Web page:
Now, let’s go back to Paul Hooper. He starts by telling us he’s a surly turd and claims it’s because his father left when he was three, and we are about to pay the price. That’s something you’ll remember long after the show ends, because he goes back to it ten or more times in the next hour to perfect comic effect. For the first twenty minutes or so, you learn why Paul will never have one of those “World’s Greatest Father” mugs from which to imbibe his coffee. When fuck stick is a synonym for child, when pumpkin-headed berserker is almost a term of endearment, there are probably no ties and cheap cologne in your Father’s Day future. “If you have eight kids, you’re never going to Australia – you’re going to Walmart.” A great rant about the Duggers and an acknowledgement that kids are faulty little droids brings us to this moment: I’m an only child, I don’t know if you’ve picked up on this.

The next big chunk begins with Paul just blurting out, “I think I was molested,” then proceeding to tell the audience a story of 6-year-old butt bumping, flustered stepfather intervention and learning that Santa doesn’t exist. It’s a great bit, and highlights the way he scaffolds his set. Each new idea somehow builds on an earlier one, making the overall impression of the show seamless. I would guess that’s a positive influence of his OCD. His rapid ranting and quick-draw pauses make you feel obligated to keep up and delighted to discover you can. Fourteen years in the business has taught him how to bring an audience along, like a comedy personal trainer who pushes you to go a little harder each time.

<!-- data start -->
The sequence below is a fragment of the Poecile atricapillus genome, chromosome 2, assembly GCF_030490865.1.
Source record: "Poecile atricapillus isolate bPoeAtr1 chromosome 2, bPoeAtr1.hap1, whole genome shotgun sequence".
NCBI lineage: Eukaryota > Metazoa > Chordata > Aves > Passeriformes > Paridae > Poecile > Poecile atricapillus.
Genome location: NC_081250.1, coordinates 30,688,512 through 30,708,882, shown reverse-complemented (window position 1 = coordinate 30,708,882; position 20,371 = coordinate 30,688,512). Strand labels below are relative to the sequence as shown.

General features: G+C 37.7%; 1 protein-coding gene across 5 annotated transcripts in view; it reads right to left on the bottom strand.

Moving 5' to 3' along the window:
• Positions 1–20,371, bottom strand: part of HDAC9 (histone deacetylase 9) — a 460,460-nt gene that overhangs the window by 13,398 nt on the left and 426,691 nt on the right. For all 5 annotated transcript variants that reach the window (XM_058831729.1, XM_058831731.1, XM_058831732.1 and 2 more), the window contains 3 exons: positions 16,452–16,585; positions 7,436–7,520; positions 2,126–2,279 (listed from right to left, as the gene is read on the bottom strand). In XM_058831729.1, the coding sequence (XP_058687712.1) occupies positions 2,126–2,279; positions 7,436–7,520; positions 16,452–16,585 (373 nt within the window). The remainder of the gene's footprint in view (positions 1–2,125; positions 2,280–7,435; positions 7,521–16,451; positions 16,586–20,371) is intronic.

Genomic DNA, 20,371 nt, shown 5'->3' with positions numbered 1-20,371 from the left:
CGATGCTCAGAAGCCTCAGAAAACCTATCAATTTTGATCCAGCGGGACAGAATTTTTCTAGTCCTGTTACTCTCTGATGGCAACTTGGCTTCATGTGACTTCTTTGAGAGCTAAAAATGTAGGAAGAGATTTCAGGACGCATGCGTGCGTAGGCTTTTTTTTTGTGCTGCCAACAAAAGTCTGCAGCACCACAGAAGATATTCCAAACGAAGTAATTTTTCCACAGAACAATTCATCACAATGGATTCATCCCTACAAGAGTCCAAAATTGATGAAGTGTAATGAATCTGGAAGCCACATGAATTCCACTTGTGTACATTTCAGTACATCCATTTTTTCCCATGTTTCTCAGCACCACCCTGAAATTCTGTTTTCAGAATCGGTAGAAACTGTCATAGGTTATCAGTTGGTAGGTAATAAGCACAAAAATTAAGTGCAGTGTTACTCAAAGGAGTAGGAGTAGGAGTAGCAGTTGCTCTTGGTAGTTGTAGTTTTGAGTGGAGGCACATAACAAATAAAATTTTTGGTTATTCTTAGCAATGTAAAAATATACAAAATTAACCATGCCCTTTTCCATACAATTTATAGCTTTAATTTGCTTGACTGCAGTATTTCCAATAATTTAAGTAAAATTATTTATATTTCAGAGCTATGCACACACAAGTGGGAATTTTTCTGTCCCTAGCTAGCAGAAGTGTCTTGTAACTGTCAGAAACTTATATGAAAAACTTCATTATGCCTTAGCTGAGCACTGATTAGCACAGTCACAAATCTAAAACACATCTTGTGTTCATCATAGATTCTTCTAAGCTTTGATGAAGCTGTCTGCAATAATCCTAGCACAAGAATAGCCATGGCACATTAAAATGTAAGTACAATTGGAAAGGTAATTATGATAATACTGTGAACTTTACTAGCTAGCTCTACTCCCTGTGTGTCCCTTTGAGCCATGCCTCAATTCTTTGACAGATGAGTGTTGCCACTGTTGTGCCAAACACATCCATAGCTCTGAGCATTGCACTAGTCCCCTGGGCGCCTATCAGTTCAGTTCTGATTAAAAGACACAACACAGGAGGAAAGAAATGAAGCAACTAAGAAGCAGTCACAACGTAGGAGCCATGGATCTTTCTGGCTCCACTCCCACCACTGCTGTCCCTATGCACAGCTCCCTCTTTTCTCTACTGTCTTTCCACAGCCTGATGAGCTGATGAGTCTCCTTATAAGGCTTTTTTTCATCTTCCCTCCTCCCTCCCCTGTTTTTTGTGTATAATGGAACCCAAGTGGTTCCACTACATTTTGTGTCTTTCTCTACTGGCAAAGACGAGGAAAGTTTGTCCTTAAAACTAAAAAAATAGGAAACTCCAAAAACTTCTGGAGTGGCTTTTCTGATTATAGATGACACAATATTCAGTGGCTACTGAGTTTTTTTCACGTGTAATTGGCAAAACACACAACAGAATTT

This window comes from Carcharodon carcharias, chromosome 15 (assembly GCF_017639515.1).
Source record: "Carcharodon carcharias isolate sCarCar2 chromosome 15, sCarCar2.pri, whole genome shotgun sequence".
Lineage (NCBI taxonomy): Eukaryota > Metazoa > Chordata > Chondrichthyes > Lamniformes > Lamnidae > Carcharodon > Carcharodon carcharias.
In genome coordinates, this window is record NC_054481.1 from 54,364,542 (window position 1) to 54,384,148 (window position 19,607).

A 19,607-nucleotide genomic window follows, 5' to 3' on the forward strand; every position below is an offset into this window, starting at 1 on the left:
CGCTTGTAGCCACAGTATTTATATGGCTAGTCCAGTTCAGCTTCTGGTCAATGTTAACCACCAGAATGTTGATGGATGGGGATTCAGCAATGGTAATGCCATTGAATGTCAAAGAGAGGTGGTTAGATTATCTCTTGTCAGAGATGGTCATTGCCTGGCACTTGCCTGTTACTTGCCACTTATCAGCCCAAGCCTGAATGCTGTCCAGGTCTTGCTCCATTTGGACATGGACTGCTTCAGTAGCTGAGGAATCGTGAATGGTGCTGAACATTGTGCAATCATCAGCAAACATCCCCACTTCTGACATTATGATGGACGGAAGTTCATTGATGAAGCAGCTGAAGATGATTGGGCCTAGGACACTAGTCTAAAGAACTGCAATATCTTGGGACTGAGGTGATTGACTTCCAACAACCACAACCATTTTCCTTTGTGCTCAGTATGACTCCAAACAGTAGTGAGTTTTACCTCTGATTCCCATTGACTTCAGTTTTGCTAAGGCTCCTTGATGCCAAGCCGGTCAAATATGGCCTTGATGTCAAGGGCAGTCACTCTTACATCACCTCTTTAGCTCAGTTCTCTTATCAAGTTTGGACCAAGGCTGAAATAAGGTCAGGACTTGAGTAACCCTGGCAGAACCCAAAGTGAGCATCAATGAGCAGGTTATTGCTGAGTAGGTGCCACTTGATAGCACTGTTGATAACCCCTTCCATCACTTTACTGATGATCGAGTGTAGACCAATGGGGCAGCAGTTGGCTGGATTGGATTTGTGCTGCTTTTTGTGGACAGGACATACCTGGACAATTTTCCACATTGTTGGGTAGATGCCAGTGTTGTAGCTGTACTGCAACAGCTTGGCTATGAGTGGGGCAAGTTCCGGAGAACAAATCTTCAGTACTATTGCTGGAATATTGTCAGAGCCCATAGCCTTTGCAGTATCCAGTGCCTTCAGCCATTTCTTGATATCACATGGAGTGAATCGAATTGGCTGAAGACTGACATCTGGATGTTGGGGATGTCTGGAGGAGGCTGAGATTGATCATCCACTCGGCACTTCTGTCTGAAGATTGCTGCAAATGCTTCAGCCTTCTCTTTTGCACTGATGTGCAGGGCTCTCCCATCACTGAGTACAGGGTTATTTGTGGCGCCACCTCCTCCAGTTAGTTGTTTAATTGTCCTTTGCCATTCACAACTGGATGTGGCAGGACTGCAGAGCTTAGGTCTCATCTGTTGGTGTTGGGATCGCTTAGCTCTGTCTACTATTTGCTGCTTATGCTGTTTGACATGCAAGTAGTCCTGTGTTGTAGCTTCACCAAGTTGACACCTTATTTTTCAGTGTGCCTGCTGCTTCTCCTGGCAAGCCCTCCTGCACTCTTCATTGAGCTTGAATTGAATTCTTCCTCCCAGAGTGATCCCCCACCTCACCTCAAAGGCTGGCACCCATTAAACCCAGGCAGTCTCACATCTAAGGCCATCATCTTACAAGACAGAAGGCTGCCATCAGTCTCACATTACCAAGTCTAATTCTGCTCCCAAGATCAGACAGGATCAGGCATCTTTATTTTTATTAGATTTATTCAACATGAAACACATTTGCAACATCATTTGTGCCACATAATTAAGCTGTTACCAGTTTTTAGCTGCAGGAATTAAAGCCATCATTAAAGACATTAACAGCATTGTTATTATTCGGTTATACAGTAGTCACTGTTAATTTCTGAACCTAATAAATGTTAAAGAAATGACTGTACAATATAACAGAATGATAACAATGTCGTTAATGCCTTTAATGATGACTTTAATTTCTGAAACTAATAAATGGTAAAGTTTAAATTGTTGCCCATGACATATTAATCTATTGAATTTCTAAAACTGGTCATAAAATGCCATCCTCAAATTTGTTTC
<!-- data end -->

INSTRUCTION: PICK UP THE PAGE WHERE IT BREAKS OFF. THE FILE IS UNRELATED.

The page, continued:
Paul’s set goes on with the atrocities he may or may not have committed while he was a suicidal alcoholic – did he or did he not set a cat on fire? He can’t remember; the owner could be lying. He knows if he drinks again, he’ll be like Clint Eastwood in “Unforgiven”, only instead of attacking people for killing his best friend, he’ll take out anyone who talks about Tim Tebow. He shares the difficulty of crossing the border with a DUI on his record, while Tim Allen’s former drug trafficking hasn’t stopped him from playing theaters all over Canada. His Roman Polanski comparison (Which is worse, statutory rape or bad Santa movies? I don’t know, but, either way, a child shouldn’t be surprised like that.) lost a few people, but made me spit water all over myself. His line about Birmingham, Alabama, where the only thing harder to get than an abortion is sarcasm, is one I hope to tattoo inside my brain.